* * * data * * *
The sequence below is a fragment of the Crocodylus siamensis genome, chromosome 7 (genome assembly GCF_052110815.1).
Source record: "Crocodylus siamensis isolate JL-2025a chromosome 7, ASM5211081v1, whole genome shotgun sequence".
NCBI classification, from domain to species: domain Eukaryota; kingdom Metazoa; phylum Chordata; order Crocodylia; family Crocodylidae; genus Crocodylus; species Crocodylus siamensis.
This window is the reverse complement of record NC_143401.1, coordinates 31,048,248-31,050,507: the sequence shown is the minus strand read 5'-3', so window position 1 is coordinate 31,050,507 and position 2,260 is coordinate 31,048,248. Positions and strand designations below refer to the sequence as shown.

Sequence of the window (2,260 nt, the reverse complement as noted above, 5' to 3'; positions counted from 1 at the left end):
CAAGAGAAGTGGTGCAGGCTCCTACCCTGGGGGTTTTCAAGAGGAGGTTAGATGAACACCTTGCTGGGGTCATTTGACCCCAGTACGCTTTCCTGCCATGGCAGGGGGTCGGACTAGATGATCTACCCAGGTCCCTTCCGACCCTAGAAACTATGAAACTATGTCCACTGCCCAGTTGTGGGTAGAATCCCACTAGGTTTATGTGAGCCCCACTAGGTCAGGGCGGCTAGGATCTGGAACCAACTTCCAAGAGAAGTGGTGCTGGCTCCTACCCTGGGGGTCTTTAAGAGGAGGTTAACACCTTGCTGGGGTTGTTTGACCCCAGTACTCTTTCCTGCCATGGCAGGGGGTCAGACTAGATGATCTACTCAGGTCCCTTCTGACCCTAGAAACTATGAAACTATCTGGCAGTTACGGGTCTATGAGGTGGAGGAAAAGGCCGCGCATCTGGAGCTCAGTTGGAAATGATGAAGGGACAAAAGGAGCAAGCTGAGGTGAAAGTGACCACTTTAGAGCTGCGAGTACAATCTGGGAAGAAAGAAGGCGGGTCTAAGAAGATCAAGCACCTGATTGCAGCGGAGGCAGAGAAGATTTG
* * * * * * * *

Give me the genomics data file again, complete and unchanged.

The sequence below is a fragment of the Crocodylus siamensis genome, chromosome 7 (genome assembly GCF_052110815.1).
Source record: "Crocodylus siamensis isolate JL-2025a chromosome 7, ASM5211081v1, whole genome shotgun sequence".
NCBI classification, from domain to species: domain Eukaryota; kingdom Metazoa; phylum Chordata; order Crocodylia; family Crocodylidae; genus Crocodylus; species Crocodylus siamensis.
This window is the reverse complement of record NC_143401.1, coordinates 31,048,248-31,050,507: the sequence shown is the minus strand read 5'-3', so window position 1 is coordinate 31,050,507 and position 2,260 is coordinate 31,048,248. Positions and strand designations below refer to the sequence as shown.

Sequence of the window (2,260 nt, the reverse complement as noted above, 5' to 3'; positions counted from 1 at the left end):
CAAGAGAAGTGGTGCAGGCTCCTACCCTGGGGGTTTTCAAGAGGAGGTTAGATGAACACCTTGCTGGGGTCATTTGACCCCAGTACGCTTTCCTGCCATGGCAGGGGGTCGGACTAGATGATCTACCCAGGTCCCTTCCGACCCTAGAAACTATGAAACTATGTCCACTGCCCAGTTGTGGGTAGAATCCCACTAGGTTTATGTGAGCCCCACTAGGTCAGGGCGGCTAGGATCTGGAACCAACTTCCAAGAGAAGTGGTGCTGGCTCCTACCCTGGGGGTCTTTAAGAGGAGGTTAACACCTTGCTGGGGTTGTTTGACCCCAGTACTCTTTCCTGCCATGGCAGGGGGTCAGACTAGATGATCTACTCAGGTCCCTTCTGACCCTAGAAACTATGAAACTATCTGGCAGTTACGGGTCTATGAGGTGGAGGAAAAGGCCGCGCATCTGGAGCTCAGTTGGAAATGATGAAGGGACAAAAGGAGCAAGCTGAGGTGAAAGTGACCACTTTAGAGCTGCGAGTACAATCTGGGAAGAAAGAAGGCGGGTCTAAGAAGATCAAGCACCTGATTGCAGCGGAGGCAGAGAAGATTTG